What is it about the boards of Australia’s biggest companies and their refusal to appoint Australians as CEOs? ANZ this morning announced its decision to replace Scottish CEO John McFarlane with Englishman Mike Smith, who has spent 29 years with HSBC.

Whilst Smith looks to be an excellent choice given his vast experience in Hong Kong and ANZ’s position as the most Asian of our Big Four banks, the appointment is a slap for the internal candidates and explains why Steve Targett quit last week.

This trend started way back in 1993 when Westpac appointed American Bob Joss to try and stabilise the bank after it almost went broke. The most spectacular failure came when AMP appointed American George Trumbull in 1996 and he almost sent what was once our most venerable financial institution broke.

Whilst the trend is certainly justified when Australian managers have failed, the current crop of local CEOs are performing very well. Yet boards continue to opt for the outsiders as the following chronological list covering the last three years reveals:

National Australia Bank: replaced Australian Frank Cicutto with Englishman John Stewart in early 2004.

Woodside Petroluem: replaced Australian John Stanhope with American Dan Voelte in 2004.

Telstra: replaced Australian Ziggy Switkowski with American Sol Trujillo in 2005.

Amcor: sacked Australian CEO Russell Jones and replaced him with Canadian Ken McKenzie in July 2005.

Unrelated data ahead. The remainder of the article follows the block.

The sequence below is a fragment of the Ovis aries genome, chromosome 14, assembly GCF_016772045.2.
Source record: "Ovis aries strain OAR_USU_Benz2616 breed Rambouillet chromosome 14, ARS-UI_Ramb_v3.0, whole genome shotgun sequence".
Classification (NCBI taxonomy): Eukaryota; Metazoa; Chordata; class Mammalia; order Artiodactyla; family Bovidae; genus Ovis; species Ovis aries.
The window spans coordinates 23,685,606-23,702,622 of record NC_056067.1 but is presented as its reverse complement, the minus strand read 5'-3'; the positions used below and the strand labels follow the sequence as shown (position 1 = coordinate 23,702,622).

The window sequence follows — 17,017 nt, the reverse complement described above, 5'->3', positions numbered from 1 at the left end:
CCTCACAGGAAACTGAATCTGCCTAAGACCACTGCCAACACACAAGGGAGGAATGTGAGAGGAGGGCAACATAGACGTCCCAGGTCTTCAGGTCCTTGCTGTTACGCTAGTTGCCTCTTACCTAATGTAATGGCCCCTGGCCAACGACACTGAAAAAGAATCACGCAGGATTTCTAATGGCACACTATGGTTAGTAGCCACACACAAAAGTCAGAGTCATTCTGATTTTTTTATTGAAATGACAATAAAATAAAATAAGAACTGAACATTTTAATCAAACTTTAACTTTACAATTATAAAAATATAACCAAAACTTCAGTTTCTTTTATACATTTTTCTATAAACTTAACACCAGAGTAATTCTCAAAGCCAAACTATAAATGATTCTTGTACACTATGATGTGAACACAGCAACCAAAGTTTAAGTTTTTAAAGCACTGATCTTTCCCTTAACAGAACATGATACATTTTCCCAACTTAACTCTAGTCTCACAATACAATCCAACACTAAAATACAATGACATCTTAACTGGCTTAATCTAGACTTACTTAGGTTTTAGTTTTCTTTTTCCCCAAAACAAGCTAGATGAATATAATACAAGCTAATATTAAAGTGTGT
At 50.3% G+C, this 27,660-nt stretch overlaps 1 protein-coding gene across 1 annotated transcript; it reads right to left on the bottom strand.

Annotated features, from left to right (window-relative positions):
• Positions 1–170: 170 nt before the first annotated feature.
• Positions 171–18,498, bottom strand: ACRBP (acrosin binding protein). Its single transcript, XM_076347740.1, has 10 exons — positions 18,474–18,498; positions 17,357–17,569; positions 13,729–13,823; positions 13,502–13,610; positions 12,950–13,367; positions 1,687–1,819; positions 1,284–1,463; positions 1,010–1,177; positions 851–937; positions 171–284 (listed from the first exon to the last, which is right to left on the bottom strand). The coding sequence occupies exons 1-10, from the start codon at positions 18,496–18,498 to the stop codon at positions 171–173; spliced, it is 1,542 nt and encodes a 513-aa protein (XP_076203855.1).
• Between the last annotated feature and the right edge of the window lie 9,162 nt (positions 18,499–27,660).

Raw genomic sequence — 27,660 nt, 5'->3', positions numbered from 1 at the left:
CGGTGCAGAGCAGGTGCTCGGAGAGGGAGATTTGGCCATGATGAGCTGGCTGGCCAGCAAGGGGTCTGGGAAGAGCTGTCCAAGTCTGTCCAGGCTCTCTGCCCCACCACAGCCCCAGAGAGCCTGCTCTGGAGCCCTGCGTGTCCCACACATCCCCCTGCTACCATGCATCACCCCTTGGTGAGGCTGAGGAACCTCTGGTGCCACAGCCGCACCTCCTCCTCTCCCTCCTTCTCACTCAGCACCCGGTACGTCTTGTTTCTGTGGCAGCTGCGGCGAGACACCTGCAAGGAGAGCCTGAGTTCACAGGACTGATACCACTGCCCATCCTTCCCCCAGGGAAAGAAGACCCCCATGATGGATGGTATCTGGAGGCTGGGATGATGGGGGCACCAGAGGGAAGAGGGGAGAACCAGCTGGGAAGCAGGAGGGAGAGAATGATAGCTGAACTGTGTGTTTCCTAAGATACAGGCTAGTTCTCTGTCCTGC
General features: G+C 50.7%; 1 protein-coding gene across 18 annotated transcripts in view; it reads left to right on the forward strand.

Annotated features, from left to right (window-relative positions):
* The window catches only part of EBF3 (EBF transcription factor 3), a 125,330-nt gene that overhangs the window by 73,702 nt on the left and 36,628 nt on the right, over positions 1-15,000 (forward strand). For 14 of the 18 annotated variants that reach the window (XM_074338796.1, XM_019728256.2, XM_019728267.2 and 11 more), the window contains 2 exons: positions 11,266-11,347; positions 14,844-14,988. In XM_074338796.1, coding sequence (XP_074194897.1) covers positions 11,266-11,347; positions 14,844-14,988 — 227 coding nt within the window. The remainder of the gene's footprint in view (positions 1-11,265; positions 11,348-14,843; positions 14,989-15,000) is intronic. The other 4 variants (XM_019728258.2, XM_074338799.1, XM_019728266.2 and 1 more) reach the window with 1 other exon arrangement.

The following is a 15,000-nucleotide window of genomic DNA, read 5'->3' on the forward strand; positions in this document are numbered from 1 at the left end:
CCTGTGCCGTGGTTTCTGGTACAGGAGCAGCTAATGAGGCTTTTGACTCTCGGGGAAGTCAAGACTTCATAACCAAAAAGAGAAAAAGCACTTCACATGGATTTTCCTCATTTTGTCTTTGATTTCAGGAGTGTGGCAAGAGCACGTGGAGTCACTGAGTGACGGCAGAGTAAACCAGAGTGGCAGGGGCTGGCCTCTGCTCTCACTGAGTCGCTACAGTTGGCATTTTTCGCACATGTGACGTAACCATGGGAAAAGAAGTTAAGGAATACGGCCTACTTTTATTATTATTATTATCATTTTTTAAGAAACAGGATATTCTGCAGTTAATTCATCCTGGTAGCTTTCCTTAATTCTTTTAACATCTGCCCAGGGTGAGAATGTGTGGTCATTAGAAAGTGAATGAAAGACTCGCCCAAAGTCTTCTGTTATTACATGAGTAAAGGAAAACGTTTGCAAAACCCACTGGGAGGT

Commonwealth Bank: replaced Australian David Murray with Kiwi Ralph Norris in 2006.

AGL: replaced Australian Greg Martin with Welshman Paul Anthony in 2006.

Rio Tinto: replaced Australian Leigh Clifford with American Tom Albanese in early 2007.

BHP-Billiton: replacing American Chip Goodyear with South African Marius Kloppers later this year.

ANZ: replacing Scot John McFarlane with Englishman Mike Smith later this year.

So who was the last Australian appointed to a big CEO job? After Mike Luscombe at Woolworths there aren’t many, partly because a lot of our incumbent local CEOs, such as QBE’s Frank O’Halloran, Macquarie’s Allan Moss and Westfield’s Frank Lowy, have been in their jobs for more than a decade.

ANZ has once again confirmed today that when the really big companies go hunting for a new CEO, Australians just don’t shape up.

Sadly, the same can’t be said for our biggest boards. It is ridiculous that ANZ chairman Charles Goode is going for another three-year term at the 2007 AGM after serving for 16 years, the last 12 as chairman. All other directors must quit after 15 years, so why shouldn’t Charlie as well?